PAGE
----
John Updike Essay On Baseball


This is baseball writing that soars out of the park

John Updike's essay on Ted Williams' final home run is still a walk-off hit.

Author John Updike, right, found inspiration in baseball great Ted Williams. (Getty Images; Adam Van Doren )

Be it said that the people who love good baseball are also drawn to good writing, though the cruciferous goons you encounter in the bleachers each summer do their best to convince us otherwise.

Yet, I think there are commonalities between the two, baseball and writing: wisdom, surprise, resonance, wit. I lack many of them, but as with the Supreme Court and pornography, I know it when I download it.

Fenway Park, in Boston, is a lyric little bandbox of a ballpark. Everything is painted green and seems in curiously sharp focus, like the inside of an old-fashioned peeping-type Easter egg. It was built in 1912 and rebuilt in 1934, and offers, as do most Boston artifacts, a compromise between Man's Euclidean determinations and Nature's beguiling irregularities. Its right field is one of the deepest in the American League, while its left field is the shortest; the high left-field wall, three hundred and fifteen feet from home plate along the foul line, virtually thrusts its surface at right-handed hitters. On the afternoon of Wednesday, September 28th, as I took a seat behind third base, a uniformed groundkeeper was treading the top of this wall, picking batting-practice home runs out of the screen, like a mushroom gatherer seen in Wordsworthian perspective on the verge of a cliff....

That's John Updike, from his 1960 piece on the retirement of Ted Williams. Nice chuck of writing. Here's more.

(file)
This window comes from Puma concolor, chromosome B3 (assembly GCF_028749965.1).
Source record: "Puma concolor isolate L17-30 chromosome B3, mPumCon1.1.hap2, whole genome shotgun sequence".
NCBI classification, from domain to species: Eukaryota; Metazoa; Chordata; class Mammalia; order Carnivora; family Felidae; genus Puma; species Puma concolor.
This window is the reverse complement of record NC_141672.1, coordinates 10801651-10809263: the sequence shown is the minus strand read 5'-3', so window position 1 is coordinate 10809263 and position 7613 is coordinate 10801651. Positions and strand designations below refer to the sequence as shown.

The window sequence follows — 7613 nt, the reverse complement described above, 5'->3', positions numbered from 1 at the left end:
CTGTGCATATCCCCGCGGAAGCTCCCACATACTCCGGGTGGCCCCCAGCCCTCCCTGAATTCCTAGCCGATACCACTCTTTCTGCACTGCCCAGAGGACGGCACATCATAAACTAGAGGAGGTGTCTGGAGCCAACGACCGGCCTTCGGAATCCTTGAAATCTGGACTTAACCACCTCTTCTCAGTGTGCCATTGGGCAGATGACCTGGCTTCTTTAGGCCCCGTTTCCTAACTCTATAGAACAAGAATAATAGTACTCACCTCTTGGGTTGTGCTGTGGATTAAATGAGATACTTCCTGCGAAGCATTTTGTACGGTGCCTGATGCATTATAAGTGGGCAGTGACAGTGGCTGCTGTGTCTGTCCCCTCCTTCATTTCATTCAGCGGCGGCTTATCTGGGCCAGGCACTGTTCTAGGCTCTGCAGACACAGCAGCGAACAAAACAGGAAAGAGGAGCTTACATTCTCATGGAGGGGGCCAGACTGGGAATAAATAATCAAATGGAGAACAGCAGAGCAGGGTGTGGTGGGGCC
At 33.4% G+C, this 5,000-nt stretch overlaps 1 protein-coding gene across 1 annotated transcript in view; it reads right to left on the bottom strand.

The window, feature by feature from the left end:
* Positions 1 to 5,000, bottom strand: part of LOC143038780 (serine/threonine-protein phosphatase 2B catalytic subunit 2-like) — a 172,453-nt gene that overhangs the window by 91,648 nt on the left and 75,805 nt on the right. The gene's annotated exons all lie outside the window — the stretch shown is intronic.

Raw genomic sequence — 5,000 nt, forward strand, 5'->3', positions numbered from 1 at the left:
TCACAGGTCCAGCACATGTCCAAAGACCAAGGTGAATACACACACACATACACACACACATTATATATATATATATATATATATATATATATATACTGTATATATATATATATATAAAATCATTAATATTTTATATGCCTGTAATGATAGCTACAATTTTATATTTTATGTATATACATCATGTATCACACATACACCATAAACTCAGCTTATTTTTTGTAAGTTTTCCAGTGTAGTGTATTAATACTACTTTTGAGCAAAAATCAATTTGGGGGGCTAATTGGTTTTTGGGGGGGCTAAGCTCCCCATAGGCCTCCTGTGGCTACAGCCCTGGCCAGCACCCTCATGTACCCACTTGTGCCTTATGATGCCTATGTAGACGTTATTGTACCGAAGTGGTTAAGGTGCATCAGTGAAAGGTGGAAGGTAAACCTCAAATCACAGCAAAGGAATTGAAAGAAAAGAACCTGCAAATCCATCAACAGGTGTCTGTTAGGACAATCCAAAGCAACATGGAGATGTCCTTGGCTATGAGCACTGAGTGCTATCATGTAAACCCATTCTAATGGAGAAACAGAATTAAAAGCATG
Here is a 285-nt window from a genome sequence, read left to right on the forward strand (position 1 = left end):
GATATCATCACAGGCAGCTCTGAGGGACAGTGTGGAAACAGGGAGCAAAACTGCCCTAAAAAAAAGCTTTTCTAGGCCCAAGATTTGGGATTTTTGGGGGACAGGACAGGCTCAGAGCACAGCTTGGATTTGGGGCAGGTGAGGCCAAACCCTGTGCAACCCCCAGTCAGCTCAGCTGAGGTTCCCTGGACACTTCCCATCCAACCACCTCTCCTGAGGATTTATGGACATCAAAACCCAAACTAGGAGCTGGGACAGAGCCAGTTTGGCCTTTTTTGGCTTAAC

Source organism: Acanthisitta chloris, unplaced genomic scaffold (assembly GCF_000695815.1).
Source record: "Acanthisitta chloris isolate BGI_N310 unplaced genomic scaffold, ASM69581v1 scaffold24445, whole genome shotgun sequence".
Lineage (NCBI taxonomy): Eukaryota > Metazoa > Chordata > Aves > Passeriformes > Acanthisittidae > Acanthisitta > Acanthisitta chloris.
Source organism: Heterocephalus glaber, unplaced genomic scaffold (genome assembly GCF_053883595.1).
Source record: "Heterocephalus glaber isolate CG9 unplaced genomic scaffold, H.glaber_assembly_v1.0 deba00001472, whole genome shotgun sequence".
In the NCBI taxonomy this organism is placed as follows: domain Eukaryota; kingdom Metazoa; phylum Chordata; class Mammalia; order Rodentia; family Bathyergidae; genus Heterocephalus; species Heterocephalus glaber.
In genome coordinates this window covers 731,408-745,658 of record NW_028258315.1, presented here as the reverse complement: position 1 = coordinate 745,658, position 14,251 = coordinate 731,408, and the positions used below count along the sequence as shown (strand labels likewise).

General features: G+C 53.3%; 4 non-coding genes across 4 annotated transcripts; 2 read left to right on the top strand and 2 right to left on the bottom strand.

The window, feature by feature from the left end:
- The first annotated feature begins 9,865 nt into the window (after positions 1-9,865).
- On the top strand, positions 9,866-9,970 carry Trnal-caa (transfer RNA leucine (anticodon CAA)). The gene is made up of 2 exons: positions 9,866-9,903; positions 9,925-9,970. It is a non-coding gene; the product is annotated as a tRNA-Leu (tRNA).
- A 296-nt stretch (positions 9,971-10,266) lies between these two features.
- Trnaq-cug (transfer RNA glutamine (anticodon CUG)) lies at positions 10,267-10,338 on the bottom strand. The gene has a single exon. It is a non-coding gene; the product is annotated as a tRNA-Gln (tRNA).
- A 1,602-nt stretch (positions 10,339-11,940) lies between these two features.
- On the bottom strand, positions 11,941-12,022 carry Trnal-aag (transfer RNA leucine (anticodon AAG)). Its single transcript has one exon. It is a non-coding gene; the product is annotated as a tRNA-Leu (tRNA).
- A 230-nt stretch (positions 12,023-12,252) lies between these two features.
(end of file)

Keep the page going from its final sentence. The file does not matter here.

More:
The affair between Boston and Ted Williams has been no mere summer romance; it has been a marriage, composed of spats, mutual disappointments, and, toward the end, a mellowing hoard of shared memories. It falls into three stages, which may be termed Youth, Maturity, and Age; or Thesis, Antithesis, and Synthesis; or Jason, Achilles, and Nestor.

I can't recall whom Nestor played for … might've been the Braves. And I'm so shallow that for years I thought "The Dirty Dozen" was a comedy.

But Updike's references still aren't wasted on a relative yokel like me.

Yep, to say Updike could write a little would be like saying that Williams was pretty good with a stick. When Updike was "on," as he is here, you could almost dance to the stuff.

The essay, a New Yorker piece dubbed "Hub Fans Bid Kid Adieu," is the finest piece on baseball I've ever read — Updike at peak form detailing the last Fenway at-bat of the best hitter who ever played. If you've read it before, you know what I'm saying. If not, stay tuned.

The best baseball fiction I ever read was "Shoeless Joe," the W.P. Kinsella novel that became a little movie you may have heard of, "Field of Dreams."

The best non-fiction was Roger Kahn's "Boys of Summer." To understand the difference between a high school hack and a genuine Major Leaguer, read the chapter where George Shuba gives Kahn a batting lesson in his basement.

"Level and swift, the bat parted the air and made a whining sound. Again Shuba swung again and again, controlled and terribly hard. It was the hardest swing I ever saw that close."